RSPCA issues desperate plea to all pet owners 47



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We all know it’s been so hot lately but there might be a furry friend we haven’t considered as much as we should, and now the RSPCA has issued a desperate plea to the general public and pet owners.

According to an urgent press release, in the last week RSPCA Qld has received 30 calls linked to heat stress fears for dogs left in cars and backyards. These calls come just days after the death of one dog in a car in Cairns 10 days ago, signalling that people are just not getting the message. 

“It’s very, very frustrating,” said RSPCA Qld spokesperson Michael Beatty. “Despite all the warnings people continue to forget or just ignore them. The media have been hugely cooperative in getting the message out there so we just can’t comprehend why we’re continuing to receive this number of reports”.

“People simply have to be aware of the dangers. If it’s 30 degrees outside, the temperature inside a car can potentially rise to well over forty degrees in less than five minutes. We tested a light coloured sedan and the temperature rose to 57 degrees in twelve minutes. Any animal left inside would have been dead.”

Dogs left in backyards can also be in danger. 

“A dog can survive for days without food, but in these temperatures, if they don’t have shade or can’t reach water they’ll die,” continued Mr Beatty. “A rope or a chain can easily become entangled in furniture or plants and that can be fatal. It’s far better to make the yard or courtyard secure and then it won’t be necessary to tether the dog in the first place. We would also recommend that there are at least two to three containers of water in case one gets knocked over”       

Exercising dogs in the middle of the day can also be dangerous at this time of the year. They tend to overheat very quickly and once their temperature rises above forty degrees they can die.

“If a dog is suffering from heat stress it’s imperative to get its temperature down as quickly as possible”, Mr Beatty said.

Tell us, will you be making some changes when it comes to your dog?

Starts at 60 Writers

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  1. Neither a dog or a child should be ever left in a car, if you can’t take them out of the vehicle, it’s simple don’t take them, and if you can’t get a baby sitter for your child, take them into the shop with you, and if you can’t do that you shouldn’t have a pet or a child…

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  2. It’s not rocket science. Don’t leave your dog in a car on a hot day – leave them at home, don’t tie them up – provide a safe, fenced backyard with plenty of shelter, exercise them early morning or late afternoon, leave them plenty of water or leave them inside and don’t get an animal if this is all too hard. Sick of the idiots who presume a window open a couple of inches is adequate. Try sitting in your car for the same amount of time on a hot day.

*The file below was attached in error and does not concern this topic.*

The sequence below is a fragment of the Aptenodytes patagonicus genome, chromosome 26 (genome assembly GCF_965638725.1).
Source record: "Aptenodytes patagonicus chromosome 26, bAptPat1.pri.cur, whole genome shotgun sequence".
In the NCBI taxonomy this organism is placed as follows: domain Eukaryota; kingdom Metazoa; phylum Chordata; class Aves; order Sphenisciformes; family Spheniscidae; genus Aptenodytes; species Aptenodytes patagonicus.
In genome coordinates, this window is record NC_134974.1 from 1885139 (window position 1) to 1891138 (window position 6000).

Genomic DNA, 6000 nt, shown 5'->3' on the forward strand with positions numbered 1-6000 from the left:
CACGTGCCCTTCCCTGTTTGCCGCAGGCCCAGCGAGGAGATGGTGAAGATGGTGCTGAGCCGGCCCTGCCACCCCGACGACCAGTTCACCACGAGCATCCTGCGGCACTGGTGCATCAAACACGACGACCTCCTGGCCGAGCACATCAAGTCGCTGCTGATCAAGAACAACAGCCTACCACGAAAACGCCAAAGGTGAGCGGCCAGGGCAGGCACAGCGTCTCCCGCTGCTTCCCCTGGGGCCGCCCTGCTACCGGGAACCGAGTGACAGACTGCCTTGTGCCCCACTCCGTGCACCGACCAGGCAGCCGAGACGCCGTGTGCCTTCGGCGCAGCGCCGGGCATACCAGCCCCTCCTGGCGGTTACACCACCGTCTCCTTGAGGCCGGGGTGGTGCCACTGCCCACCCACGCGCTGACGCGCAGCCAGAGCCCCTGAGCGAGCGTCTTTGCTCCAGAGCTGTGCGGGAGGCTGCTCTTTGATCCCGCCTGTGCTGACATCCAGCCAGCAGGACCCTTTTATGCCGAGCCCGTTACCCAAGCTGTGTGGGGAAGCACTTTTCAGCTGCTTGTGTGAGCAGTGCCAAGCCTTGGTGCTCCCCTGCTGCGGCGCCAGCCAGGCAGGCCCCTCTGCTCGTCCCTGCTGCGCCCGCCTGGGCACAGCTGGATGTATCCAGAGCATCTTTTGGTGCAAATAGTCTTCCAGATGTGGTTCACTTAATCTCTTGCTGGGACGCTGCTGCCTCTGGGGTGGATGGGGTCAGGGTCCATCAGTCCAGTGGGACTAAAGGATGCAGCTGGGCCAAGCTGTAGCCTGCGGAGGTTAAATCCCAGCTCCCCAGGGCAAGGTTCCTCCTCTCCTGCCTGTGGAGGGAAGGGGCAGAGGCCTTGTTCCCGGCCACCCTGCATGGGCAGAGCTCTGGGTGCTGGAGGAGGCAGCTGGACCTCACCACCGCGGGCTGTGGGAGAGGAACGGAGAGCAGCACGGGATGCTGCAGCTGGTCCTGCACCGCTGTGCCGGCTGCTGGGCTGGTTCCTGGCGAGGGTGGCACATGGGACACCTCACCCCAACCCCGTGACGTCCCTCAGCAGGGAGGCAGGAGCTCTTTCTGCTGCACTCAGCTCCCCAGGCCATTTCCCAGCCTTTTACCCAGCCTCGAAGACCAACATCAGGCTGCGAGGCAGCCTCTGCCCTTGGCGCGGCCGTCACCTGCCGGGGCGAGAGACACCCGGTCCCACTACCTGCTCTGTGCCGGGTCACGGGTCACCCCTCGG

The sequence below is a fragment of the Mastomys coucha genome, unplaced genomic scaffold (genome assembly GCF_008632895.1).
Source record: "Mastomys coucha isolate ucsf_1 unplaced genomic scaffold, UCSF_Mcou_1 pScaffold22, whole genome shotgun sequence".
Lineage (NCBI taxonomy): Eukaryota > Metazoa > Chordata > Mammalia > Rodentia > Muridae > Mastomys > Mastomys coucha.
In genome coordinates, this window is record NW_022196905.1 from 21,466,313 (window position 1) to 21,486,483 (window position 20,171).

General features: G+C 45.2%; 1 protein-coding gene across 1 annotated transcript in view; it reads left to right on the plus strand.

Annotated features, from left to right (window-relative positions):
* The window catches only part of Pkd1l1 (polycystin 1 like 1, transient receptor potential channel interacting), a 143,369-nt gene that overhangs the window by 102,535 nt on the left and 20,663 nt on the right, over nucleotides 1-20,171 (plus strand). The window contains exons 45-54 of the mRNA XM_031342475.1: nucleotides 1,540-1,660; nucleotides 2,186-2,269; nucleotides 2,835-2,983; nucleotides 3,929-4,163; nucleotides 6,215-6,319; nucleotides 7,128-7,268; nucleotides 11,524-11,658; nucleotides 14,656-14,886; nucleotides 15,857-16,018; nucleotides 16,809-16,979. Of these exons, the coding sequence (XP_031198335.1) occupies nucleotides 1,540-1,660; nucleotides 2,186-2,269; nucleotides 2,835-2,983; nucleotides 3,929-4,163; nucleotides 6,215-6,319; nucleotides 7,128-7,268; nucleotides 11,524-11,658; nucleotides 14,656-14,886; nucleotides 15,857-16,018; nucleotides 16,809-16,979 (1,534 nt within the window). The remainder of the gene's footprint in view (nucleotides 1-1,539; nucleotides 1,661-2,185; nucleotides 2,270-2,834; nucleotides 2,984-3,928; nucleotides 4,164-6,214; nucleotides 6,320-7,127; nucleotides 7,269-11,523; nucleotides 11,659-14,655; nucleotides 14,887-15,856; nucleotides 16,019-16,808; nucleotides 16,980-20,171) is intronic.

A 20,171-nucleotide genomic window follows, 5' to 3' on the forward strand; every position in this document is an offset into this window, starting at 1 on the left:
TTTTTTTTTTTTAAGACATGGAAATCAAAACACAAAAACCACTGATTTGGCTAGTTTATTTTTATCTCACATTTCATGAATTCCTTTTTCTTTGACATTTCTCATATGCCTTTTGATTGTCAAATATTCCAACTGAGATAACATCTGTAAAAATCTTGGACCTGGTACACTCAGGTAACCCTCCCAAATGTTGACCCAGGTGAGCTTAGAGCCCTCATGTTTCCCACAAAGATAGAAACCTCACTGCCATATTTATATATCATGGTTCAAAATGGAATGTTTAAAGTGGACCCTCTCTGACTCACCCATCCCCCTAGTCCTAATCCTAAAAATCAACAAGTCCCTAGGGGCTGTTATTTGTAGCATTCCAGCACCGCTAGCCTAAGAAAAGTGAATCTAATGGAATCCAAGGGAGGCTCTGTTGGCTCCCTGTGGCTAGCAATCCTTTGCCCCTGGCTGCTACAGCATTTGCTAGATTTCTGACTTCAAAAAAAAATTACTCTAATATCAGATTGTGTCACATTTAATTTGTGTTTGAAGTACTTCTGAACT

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  3. I love my dog and she is very spoilt. She wants to go everywhere with me and I can understand how easy it is to just let your dog. However I have had to be very firm with her and leave her looking accusingly at me in hot or even warm weather. At least she will be there next time to look accusingly at me.

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    • If you truly love your dog please think of his wellbeing they probably feel the heat more than us as they have their hair thickness

  4. The person who left the dog in the car, perhaps should be made to sit in the car for a few hours just to see what it feels like. The person should have known better. My dog has fresh water every day, is walked very early in the morning, and our house is his dog house. He can come and go as he pleases through a doggy door. If people can’t look after dogs they should not have them. And if you have to leave them in the backyard, at least have somewhere for them to be where they are not in the hot sun and make sure there is plenty of water there for them.

    6 REPLY
    • Yes same here, but I walk my dog just before the Sun goes down, but l always test the road/pathways with my hand before walking..

    • Cheryl Franke I have read where dogs get burnt paws, so that is one reason I walk early in the morning, but at least you have the brains to test the bitumen.

    • You two ladies are true dog lovers and love means care, dogs give us such unconditional love in return 😊 I haven’t got a dog at present but have owned a few, one was a stray that wandered into our yard, he was blind at 4 and we had him for 16 years…

    • The one I have now is a rescue dog and the one I had before was from a pound. She was blind, had heart problems and arthritis and cost a lot of money to keep her alive.. She was about 9 when we got her and we had her for almost 5 years before she passed on.

    • all I can say is they must be bloody idiots. should be charged with aggravated neglect. it’s not like there’s not plenty of info regarding this.

  5. It is a big problem for travellers. What do you do with your dog while you go and buy lunch. I’d certainly make a point of stopping for a leisurely lunch at the pub or road house that offered shaded yards for dogs. It amazed me travelling in outback Queensland how many people had their dogs in unshaded metal cages on their Utes and parked in the sun. Try putting your hand on that metal and holding it there for a few minutes. The dog is possibly better off than one shut in a car but don’t their owners engage their brains or don’t they care.

  6. The mentality of people who STILL need this message put across! How dare they think they are fit to be pet owners 😡😡😡

  7. Unbelievable that people even need to be told this – they must have escaped a pretty shallow gene pool to not alredy know it.

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